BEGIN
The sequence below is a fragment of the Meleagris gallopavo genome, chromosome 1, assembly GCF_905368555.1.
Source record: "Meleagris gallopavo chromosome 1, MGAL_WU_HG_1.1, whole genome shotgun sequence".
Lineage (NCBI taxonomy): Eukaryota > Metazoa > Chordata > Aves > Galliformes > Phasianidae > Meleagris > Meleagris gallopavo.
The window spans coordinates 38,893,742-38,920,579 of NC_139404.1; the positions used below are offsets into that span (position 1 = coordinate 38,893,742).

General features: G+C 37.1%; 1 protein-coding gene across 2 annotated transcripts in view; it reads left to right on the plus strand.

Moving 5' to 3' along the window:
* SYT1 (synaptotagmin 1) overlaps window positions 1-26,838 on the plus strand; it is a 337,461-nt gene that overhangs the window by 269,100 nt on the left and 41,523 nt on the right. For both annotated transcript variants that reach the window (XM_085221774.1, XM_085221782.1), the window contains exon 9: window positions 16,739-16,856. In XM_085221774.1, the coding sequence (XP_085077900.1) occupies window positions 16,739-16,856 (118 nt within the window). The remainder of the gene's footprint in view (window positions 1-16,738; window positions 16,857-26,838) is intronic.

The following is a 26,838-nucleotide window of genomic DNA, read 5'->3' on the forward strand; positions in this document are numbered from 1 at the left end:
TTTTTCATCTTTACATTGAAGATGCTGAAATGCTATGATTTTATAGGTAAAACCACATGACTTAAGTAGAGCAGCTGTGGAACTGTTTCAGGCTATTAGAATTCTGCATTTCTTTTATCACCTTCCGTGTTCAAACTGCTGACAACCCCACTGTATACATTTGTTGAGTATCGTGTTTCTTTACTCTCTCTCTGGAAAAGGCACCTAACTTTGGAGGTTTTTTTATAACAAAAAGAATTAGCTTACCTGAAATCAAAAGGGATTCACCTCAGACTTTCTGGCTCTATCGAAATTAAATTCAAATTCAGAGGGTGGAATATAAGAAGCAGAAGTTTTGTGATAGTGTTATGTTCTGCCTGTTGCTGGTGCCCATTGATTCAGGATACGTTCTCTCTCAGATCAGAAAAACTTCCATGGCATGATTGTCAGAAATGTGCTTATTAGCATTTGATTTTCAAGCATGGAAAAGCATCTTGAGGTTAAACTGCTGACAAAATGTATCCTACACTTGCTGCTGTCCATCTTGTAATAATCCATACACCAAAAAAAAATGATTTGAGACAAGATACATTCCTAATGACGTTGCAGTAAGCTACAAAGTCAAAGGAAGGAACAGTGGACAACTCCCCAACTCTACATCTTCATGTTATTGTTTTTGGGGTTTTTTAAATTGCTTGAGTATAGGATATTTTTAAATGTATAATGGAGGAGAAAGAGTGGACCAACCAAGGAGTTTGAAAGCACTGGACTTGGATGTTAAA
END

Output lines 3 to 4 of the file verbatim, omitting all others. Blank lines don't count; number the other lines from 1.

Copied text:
Lineage (NCBI taxonomy): Eukaryota > Metazoa > Chordata > Aves > Galliformes > Phasianidae > Meleagris > Meleagris gallopavo.
The window spans coordinates 38,893,742-38,920,579 of NC_139404.1; the positions used below are offsets into that span (position 1 = coordinate 38,893,742).